Raj as life, bytes and pieces of India all come together

Raj as life, bytes and pieces of India all come together

SOME old India hands were sitting in a cafe in Oxford in 2005, across from the university, marvelling at the news they had just heard. China had marshalled 4000 pages of digital archives chronicling important events and trends of its past.

Anyone working on Chinese studies now had instant access to a treasure trove of rare documents. ''Wow,'' the academics exclaimed in unison. ''Why can't India do the same thing on its colonial and post-colonial history.''

Any academic or researcher on India or south Asia who wants to ferret out documents, magazines or rare books has to arrange funding, fly thousands of kilometres to India, pay for a hotel and then toil through archives, often in remote places.

''The process is slow and expensive, that's why we decided to create a unique digital south Asia archive,'' said Boria Majumdar, one of the academics in the group and now adjunct professor at Monash University. He is also principal trustee of the South Asia Research Foundation.

He and his wife, Sharmistha Gooptu, also an academic, set to work.


''Frankly, when we started, we had no idea what material we were looking for,'' says Professor Majumdar. ''All we knew was that we had to revolutionise the study of India.''

They groped around blindly at first, raiding the homes of private collectors and scouring rare book shops. Their first purchases, for about $4000, were from a rare book dealer in Calcutta, who instructed his ''peon'' (office boy) to show them around and ''take them to the bathroom''.

There they found brick shelves reaching to the ceiling, packed with documents, magazines and pamphlets, Professor Majumdar recalled.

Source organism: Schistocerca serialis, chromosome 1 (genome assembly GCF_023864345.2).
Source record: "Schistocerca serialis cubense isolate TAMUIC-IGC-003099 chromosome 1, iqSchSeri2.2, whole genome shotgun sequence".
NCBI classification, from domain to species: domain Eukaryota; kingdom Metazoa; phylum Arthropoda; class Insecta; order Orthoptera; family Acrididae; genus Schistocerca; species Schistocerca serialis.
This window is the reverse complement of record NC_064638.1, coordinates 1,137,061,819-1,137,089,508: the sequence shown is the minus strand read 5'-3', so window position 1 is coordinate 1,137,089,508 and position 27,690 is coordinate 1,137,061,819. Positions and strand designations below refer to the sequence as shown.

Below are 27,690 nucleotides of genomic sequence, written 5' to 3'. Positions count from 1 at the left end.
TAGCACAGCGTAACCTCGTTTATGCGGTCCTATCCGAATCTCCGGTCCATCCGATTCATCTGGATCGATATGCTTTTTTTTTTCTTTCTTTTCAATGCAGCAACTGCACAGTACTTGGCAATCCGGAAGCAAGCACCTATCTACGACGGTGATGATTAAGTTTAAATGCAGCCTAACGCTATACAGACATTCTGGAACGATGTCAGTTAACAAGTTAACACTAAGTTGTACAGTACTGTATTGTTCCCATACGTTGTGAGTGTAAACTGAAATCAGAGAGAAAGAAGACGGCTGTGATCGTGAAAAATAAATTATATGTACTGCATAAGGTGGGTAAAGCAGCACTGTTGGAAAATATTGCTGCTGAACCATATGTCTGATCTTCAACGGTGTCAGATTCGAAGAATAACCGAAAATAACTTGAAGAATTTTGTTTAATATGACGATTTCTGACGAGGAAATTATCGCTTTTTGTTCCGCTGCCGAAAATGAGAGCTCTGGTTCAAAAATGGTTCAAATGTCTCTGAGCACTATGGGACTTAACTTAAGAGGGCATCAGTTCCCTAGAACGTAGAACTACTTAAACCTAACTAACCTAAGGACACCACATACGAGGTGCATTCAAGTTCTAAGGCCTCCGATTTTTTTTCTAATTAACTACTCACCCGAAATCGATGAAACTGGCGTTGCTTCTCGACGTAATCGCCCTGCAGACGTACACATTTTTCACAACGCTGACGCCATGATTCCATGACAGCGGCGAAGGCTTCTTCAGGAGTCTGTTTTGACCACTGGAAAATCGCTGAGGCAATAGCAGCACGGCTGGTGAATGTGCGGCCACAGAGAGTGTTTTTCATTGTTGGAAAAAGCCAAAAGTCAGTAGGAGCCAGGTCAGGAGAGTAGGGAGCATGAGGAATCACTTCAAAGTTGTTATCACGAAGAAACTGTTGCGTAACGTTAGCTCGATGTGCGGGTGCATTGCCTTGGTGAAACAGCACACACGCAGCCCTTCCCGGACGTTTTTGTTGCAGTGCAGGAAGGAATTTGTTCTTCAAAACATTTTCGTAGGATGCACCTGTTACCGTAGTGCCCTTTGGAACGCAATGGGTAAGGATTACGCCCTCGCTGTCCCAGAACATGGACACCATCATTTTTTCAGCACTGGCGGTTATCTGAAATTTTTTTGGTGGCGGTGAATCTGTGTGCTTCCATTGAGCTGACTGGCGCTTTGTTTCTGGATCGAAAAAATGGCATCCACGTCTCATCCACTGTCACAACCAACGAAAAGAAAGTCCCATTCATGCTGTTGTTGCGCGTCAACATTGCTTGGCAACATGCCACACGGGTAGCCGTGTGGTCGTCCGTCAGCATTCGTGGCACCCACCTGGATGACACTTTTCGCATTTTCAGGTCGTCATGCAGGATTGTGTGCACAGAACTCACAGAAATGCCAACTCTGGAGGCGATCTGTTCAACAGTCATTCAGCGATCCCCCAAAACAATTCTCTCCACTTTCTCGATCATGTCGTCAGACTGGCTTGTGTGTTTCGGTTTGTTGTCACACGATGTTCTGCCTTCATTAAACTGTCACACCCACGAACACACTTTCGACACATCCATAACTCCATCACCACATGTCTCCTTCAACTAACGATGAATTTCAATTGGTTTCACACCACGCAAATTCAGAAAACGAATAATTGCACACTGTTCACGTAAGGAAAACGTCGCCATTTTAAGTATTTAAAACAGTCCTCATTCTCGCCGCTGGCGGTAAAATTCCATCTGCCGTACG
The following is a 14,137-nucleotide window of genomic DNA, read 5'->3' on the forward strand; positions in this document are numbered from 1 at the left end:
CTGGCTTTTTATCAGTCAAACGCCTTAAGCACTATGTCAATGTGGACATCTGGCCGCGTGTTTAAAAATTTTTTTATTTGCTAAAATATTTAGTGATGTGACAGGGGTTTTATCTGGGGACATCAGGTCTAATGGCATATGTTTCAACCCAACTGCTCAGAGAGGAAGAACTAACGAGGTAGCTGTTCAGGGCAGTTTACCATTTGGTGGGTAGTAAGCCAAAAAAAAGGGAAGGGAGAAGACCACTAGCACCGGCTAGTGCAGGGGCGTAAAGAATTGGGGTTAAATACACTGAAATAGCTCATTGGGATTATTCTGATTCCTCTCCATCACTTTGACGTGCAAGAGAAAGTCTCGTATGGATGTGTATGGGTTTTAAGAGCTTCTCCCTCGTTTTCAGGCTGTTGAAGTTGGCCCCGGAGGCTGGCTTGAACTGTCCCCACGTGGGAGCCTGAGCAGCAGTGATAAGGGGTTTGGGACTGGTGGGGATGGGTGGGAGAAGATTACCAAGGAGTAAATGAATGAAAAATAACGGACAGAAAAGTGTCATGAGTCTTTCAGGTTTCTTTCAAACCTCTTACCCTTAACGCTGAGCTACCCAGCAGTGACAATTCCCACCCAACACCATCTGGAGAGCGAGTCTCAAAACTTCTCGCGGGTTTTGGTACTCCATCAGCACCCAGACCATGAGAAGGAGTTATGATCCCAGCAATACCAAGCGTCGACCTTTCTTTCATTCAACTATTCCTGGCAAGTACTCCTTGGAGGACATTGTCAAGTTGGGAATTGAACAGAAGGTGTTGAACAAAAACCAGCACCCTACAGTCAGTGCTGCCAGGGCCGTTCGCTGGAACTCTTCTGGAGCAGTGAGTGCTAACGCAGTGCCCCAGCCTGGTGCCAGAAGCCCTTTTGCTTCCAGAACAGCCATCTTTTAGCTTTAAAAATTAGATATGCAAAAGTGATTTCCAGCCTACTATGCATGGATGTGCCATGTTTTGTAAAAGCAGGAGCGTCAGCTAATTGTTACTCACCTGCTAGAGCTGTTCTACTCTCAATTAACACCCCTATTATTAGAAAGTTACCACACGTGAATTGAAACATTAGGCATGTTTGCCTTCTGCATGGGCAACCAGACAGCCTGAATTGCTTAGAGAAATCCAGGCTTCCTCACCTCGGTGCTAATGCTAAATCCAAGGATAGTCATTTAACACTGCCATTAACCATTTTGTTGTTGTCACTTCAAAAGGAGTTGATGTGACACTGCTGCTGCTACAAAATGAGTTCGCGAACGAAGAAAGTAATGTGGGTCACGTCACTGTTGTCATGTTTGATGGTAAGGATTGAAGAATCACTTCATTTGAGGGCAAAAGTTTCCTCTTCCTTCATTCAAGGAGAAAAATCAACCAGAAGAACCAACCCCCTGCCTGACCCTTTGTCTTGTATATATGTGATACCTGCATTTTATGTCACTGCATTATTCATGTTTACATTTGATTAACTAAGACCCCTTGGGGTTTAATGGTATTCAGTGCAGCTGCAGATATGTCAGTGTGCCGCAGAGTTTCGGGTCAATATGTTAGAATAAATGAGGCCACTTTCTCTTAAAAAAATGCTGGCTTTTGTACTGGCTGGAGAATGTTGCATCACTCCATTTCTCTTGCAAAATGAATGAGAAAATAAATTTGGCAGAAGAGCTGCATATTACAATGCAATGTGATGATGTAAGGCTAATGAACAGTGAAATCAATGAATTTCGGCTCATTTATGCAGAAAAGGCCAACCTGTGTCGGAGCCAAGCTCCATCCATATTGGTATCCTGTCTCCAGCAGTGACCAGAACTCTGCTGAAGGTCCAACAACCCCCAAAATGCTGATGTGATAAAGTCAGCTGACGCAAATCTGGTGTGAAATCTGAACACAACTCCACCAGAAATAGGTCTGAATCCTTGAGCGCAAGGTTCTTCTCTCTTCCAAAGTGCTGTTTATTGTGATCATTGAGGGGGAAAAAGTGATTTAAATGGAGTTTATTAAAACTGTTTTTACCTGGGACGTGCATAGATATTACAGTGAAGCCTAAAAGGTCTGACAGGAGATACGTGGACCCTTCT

''In the Calcutta heat, with no fans, we sat for days sifting through the fantastic information,'' he said. Over seven years, they discovered and collected a wealth of literary material. A British publisher, Routledge, funded digitisation of the lot.

The Routledge South Asia Archive, to be launched next week, comprises 5 million pages of journals, books, census reports, laws and regulations, travelogues and reports from the mid-18th century to 1950. It was also an act of rescue. In the monsoons, the couple would wade through flooded streets to reach a place someone had suggested, only to find the documents wet through.

''In India, there is little appreciation of the need to preserve history,'' Professor Majumdar said.

''No one cares that the tropical climate and humidity can ruin paper. We had to dry sodden documents. Some needed pest-control treatment.''

The same lack of a sense of history can be seen all over India. Centuries-old monuments are in ruins, or used as rubbish dumps or cattle sheds.

Space is also at a premium. The wives of collectors, sick of cluttered homes, would welcome them with: ''Please come in and take it all away.''

Bit by bit, after the initial confusion, the archive assumed a distinct shape in their minds. They knew what they were looking for. And they were stunned at the range and quantity of the material they found.

There were reports by civil servants minutely detailing everything under the British: population figures, cholera deaths, how many public latrines were to be found in Bombay, and how much fish rotted in Calcutta on a given day.

A former La Trobe University chancellor, Brian Stoddart, said the archive gave access to ''a huge array'' of important materials. ''The benefits will be enormous and will grow even more over time,'' he said.

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